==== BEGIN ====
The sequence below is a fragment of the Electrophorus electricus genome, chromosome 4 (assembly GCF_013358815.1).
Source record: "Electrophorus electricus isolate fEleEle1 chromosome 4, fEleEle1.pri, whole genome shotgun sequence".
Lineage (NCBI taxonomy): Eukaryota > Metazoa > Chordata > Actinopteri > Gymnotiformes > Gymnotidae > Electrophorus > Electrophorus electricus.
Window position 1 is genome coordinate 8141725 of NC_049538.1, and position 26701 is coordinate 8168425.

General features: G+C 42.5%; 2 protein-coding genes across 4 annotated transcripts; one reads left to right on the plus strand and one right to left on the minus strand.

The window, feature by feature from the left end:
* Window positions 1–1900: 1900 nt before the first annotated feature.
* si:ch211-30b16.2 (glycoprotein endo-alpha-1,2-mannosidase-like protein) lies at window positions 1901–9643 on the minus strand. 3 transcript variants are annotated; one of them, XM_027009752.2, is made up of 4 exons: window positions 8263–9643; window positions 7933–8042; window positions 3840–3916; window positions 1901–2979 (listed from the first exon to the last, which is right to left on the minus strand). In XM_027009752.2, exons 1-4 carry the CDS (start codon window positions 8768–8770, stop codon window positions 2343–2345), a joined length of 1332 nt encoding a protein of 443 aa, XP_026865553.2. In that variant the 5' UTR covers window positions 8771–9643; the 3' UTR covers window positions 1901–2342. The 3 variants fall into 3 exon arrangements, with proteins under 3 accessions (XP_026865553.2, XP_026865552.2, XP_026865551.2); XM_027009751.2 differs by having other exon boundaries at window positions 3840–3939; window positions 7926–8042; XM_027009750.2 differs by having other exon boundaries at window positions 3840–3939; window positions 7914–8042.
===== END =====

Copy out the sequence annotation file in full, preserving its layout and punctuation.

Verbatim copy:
The sequence below is a fragment of the Electrophorus electricus genome, chromosome 4 (assembly GCF_013358815.1).
Source record: "Electrophorus electricus isolate fEleEle1 chromosome 4, fEleEle1.pri, whole genome shotgun sequence".
Lineage (NCBI taxonomy): Eukaryota > Metazoa > Chordata > Actinopteri > Gymnotiformes > Gymnotidae > Electrophorus > Electrophorus electricus.
Window position 1 is genome coordinate 8141725 of NC_049538.1, and position 26701 is coordinate 8168425.

General features: G+C 42.5%; 2 protein-coding genes across 4 annotated transcripts; one reads left to right on the plus strand and one right to left on the minus strand.

The window, feature by feature from the left end:
* Window positions 1–1900: 1900 nt before the first annotated feature.
* si:ch211-30b16.2 (glycoprotein endo-alpha-1,2-mannosidase-like protein) lies at window positions 1901–9643 on the minus strand. 3 transcript variants are annotated; one of them, XM_027009752.2, is made up of 4 exons: window positions 8263–9643; window positions 7933–8042; window positions 3840–3916; window positions 1901–2979 (listed from the first exon to the last, which is right to left on the minus strand). In XM_027009752.2, exons 1-4 carry the CDS (start codon window positions 8768–8770, stop codon window positions 2343–2345), a joined length of 1332 nt encoding a protein of 443 aa, XP_026865553.2. In that variant the 5' UTR covers window positions 8771–9643; the 3' UTR covers window positions 1901–2342. The 3 variants fall into 3 exon arrangements, with proteins under 3 accessions (XP_026865553.2, XP_026865552.2, XP_026865551.2); XM_027009751.2 differs by having other exon boundaries at window positions 3840–3939; window positions 7926–8042; XM_027009750.2 differs by having other exon boundaries at window positions 3840–3939; window positions 7914–8042.